My world of Find out is somewhat like earth having all the same environments in addition to many more of the extreme ones. For example: bigger temperature differences during seasons, more underwater lakes and rivers, more volcanic activity and acidic bodies of water are more numerous.

Many of the animals are convergent with earth animals, but the more extreme the environment the more similar they look to each other(with the exception of very different species evolving different to live there,which becomes less common in the more extreme places). I'll refer to the creature monster roach

Physical features:

  • exoskeleton

  • scavenger

  • six leg

  • wings

  • poisonous (not to other of its kind)

  • up to 15in(38.1cm) long, 4in(10.16cm) wide, and 3in(7.62cm) tall.

  • closed circulatory system

What makes the monster roach so special is that when it comes to a environment it isn't suited for it builds a small shelter, then remains inside and motionless for 2-3 weeks. Inside the original exoskeleton it goes through many changes to better itself for the new environment but the basic body structure is the same. After a 2-3 weeks it breaks out of the original exoskeleton (which is no longer necessary), eats the old exoskeleton, and is better suited for the new environment[for example: different color, better at handling the heat or cold. (Not fur, extra wings, gills)]. It can do this any amount of times as long as the monster roach is strong enough.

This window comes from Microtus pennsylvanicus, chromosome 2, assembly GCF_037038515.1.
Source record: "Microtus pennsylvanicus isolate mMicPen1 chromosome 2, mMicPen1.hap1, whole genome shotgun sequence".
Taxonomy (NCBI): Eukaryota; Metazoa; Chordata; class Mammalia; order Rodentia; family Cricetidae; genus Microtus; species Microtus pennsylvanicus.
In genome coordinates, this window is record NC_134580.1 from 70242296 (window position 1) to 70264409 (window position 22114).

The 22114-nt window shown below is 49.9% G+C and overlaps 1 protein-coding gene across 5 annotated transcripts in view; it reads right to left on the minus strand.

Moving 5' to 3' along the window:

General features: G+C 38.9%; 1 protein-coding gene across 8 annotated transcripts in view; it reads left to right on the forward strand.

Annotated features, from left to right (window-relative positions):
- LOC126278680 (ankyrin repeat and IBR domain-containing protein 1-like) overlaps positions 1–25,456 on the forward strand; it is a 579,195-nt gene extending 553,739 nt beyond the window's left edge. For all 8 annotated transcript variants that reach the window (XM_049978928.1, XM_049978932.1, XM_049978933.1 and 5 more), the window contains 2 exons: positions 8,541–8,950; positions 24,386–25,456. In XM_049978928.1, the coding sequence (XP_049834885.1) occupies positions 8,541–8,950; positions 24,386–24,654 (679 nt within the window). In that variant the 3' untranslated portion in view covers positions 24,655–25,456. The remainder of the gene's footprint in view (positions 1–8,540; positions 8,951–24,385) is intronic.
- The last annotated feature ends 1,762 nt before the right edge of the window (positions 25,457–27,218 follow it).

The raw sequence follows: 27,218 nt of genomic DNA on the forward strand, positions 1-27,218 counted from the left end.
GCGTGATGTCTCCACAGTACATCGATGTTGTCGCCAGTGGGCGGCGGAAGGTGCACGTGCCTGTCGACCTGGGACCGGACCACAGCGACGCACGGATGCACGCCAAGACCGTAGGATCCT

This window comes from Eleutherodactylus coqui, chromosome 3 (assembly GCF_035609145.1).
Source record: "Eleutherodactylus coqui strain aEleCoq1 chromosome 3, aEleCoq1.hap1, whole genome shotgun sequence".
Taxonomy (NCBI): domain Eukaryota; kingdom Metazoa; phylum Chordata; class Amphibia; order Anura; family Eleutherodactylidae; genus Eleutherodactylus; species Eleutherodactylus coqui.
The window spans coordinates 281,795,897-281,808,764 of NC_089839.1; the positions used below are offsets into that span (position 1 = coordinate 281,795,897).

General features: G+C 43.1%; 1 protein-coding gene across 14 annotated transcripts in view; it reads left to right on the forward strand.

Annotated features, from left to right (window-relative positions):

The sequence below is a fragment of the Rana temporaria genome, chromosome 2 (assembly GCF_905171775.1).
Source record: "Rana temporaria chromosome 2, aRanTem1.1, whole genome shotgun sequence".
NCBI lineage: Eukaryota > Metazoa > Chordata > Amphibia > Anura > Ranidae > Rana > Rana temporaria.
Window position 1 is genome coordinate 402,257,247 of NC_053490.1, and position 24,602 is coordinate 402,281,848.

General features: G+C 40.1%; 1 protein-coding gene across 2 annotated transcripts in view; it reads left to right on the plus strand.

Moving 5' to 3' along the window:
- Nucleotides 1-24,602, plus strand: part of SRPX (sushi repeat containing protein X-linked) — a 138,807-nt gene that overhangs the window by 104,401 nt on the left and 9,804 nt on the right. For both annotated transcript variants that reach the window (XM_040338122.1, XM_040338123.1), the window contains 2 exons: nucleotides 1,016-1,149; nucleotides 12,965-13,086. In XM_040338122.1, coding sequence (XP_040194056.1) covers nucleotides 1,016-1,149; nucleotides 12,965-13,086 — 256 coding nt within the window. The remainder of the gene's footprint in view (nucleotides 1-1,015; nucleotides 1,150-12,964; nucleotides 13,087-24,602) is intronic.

The main reason to switch to a new environment is to hide its eggs, but it will switch for other reasons.

Is this creature's way of adapting feasible for such a creature?

If there is anything unclear about this question tell me and I'll try to clarify it. If you decide to VTC or downvote, let me know why so then I can improve future posts and this one.

  • $\begingroup$ A couple of questions: "...the more extreme the environment the more similar they look to each other..." - do you mean that reindeer, seals, polar bears and whales all living in a really cold environment look more like each other? The monster roach changes itself to be better suited for the new environment - how does it do that? What changes does it make? (Can you give an example?) Without knowing the mechanism, we cannot comment on the feasibility. $\endgroup$ Commented Jun 15, 2023 at 4:04